On the eve of my little man’s 12th birthday I think of how big an impact he’s had on my life. It’s because of him I do what I do. The desire to learn more and more about dogs and dog behaviour and to become better and better at what I do are a direct result of bringing Rufus into my home at the age of 9 weeks.
I had spoken with a breeder who had a litter of puppies but they were spoken for. She agreed to see me anyway. I wanted to meet her and like all good breeders, she wanted to meet me. 
As we chatted she again mentioned she didn’t have a puppy for me just yet, I’d have to wait. No problem, I assured her. In my research to acquire my first puppy I knew I might have to wait.

As we chatted she put two wee ones on the floor to explore. At the end of the hour visit, Margaret said to me “if you would like one of these puppies, you can have one”. I was flabbergasted! “Which one would you want?” As far as I was concerned it was no contest. One was clearly an outstanding puppy – upright stance, perfect westie tail, beautiful face and fabulous attitude
Once week later, I had a beautiful 9 week old Westie in my home. Life hasn’t been the same since.

He has taught me so much. When I first got him I hired a trainer who taught me to use methods I wasn’t comfortable with. Not shock or prong collars but smacking him hard on the bottom of his chin for biting, popping him hard on the leash for pulling, giving hard tugs for not responding to a recall and on and on.

When she felt I didn’t smack him hard enough under the chin for biting, she would encourage me to “do it harder”. I couldn’t. The same thing with popping the leash, “do it harder”. I couldn’t.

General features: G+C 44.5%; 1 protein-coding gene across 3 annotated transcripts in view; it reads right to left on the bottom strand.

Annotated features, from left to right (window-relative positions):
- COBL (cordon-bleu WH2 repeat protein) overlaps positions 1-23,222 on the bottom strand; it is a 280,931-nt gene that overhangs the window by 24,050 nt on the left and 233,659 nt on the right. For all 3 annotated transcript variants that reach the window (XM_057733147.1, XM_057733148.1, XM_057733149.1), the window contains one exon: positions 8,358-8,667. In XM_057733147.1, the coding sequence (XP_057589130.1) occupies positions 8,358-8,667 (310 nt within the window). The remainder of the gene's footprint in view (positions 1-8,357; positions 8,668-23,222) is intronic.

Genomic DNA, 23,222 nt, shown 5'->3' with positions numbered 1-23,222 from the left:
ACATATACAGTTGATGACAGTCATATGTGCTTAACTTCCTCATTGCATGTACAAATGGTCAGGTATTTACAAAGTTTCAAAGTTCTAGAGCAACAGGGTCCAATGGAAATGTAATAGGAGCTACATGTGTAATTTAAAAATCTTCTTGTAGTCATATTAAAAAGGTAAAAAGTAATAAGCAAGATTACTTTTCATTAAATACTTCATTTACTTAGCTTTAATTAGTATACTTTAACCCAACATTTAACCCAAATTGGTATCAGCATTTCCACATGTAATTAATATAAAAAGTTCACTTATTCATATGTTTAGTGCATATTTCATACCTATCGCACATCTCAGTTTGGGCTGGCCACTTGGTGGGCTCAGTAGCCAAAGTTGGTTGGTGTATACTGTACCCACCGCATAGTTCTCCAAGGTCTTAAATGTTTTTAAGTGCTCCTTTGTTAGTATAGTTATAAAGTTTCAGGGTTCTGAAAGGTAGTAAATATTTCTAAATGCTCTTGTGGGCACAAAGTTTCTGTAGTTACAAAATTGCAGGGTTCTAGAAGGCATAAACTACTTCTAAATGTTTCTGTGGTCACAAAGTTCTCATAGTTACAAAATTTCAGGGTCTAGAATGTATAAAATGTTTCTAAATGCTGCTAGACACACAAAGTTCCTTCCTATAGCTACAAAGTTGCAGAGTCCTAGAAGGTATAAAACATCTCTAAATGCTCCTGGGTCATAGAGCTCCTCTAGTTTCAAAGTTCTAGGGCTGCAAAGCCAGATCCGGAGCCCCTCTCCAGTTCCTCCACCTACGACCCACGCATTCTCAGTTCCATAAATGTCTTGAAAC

That sent me on my journey to learn a better way. I didn’t think hitting my dog was the best way to train.
It also began my personal journey, learning to speak up for myself and not do something just because someone in authority says so. Whether it’s a salesperson in a store asking for personal information (not getting it, no reason for you to have it) or a Veterinarian not taking my insight into consideration (I live with the dog and know him better).

I have learned to be my dog’s advocate and stand up for him in scary situations. I used to care about hurting other people’s feelings. I would continuously set my puppy up to be stressed. 
A light bulb went off one day on a walk. A person walking their dog was approaching. I knew my puppy would bark and lunge. I decided at that moment to protect my dog and not care about the other person. I crossed the street.
From that moment on I protected my dog while I taught him other dogs were safe and predicted good things. To this day, on the eve of turning 12, he still looks to me when he sees a dog in the distance – “where’s my chicken?”

As he lies on the couch beside me, I wonder how much longer we have together. It’s not uncommon for Westies to live up to 16 years. Right now, his eyes are getting cloudy, his hearing is not what it used to be, he has arthritis in his back legs due to bilateral luxating patella and something is going on with the front legs too. He’s slowing down on walks, has difficulty jumping onto the bed and couch.

He greets me with a waggy tail, he snuggles on my lap, he loves to come on car rides, he loves to roll on his cookie before eating it, he loves to lie in the sunshine – either outside or in the sun spot in the hallway. He has bursts of energy outside and I have to walk briskly to keep up. He needs to be the fun police in a group of dogs. He loves to have his ears rubbed.

It’s hard to believe 12 years have passed but I’ve learned so much in that time and I am so grateful to have been given the opportunity to become what I am because of him.
Animals come into our lives for a reason.  I truly believe the right dog finds us to teach us something. We just have to be willing to open our hearts and minds to hear it.